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February 1: Time to Cut the Cord?
By: Mike Bush
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After posting fantastic year-end results, Reed Hastings, CEO of Netflix called their upcoming show “a defining moment of Internet TV.” Starring Kevin Spacey, House of Cards is set to go live on February 1, with the full season available at the launch (the idea of tuning in once a week for 13 episodes is being turned on its head). If you love the first episode, you can go right onto the second.
Brilliant, right?
It isn’t the only series Netflix is planning on using this strategy for. Shows such as Lilyhammer and Arrested Development will be handled the same way. However, we’ll see if Hastings proves correct (and I’m rooting for him).
There are two major challenges to truly challenging traditional TV.
  • First, as pointed out in a guest column on GigaOm, is that TV viewing has historically been a passive activity, with people finding something to watch by “accident.” It’s like the Seinfeld episode when the TV executive asks George why someone should watch a show about nothing, and George replies “Because it’s on TV.”
(Note: As memory serves, the TV exec, Russell Dalrymple replies, "Not yet it isn’t.")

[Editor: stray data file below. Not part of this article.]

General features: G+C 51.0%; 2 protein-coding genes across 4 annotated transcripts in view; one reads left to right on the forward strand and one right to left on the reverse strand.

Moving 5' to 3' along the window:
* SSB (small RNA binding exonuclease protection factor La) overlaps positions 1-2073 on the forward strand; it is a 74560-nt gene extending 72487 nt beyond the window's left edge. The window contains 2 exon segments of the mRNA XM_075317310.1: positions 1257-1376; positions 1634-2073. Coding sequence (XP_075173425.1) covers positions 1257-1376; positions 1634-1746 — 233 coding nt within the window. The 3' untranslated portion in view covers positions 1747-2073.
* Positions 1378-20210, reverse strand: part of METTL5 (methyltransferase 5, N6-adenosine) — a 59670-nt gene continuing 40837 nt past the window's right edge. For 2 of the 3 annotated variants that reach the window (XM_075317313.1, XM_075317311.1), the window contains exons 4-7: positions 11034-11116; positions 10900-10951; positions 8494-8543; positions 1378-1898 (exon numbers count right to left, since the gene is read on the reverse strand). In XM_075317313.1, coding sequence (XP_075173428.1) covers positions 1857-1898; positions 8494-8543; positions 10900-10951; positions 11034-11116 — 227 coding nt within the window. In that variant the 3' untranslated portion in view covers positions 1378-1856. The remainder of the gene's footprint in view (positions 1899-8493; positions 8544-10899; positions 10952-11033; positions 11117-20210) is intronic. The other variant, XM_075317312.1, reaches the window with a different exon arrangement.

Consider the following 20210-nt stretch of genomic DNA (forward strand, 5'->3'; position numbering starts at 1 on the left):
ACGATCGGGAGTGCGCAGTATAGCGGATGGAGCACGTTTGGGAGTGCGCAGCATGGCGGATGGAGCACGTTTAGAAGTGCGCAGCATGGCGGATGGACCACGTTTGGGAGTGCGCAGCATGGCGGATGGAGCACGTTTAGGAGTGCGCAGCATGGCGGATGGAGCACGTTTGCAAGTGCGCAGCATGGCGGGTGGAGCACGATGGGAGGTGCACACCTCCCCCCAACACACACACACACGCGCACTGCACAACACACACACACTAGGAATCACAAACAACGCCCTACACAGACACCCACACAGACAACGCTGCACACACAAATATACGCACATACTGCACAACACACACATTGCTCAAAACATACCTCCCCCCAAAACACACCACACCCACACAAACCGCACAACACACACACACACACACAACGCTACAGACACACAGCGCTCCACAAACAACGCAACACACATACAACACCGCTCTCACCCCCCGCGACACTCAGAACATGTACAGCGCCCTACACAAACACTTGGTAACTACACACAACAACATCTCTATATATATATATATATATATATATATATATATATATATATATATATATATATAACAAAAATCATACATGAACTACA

Getting customer behavior to shift gears has always been a huge barrier to entry to for Internet TV to truly replace cable, and that barrier remains.
  • Second, live events, such as sports, are usually a major reason given by non-cord-cutters as to why they stay with cable. Very interestingly, these same people who will pay well over $100 for a monthly cable package won’t necessarily pay for individual events. For example, last year live streams of March Madness dropped a bit when a paywall was instituted for full tournament coverage.
Again, getting consumers to change behavior isn’t easy, and since consumers haven’t paid for online content much (if at all), this is a dramatic shift to consumer behavior. That said, while getting consumers to pay for online content hasn’t yet worked, that doesn’t mean people aren’t still trying.
At the end of the day, February 1 will likely be the release date for a (hopefully) great new show. However, I’m not sure it will be the day that Internet TV arrives in full.
For flacks, it continues to be worth monitoring the TV and Internet TV landscape. Any shift in either space can have us pitching a whole new industry.

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About the Author
Mike Bush is a PR and Marketing freelancer with more than a dozen years of experience in the field. Find him on and connect Twitter @mikebush or at www.mikebush.nyc. 
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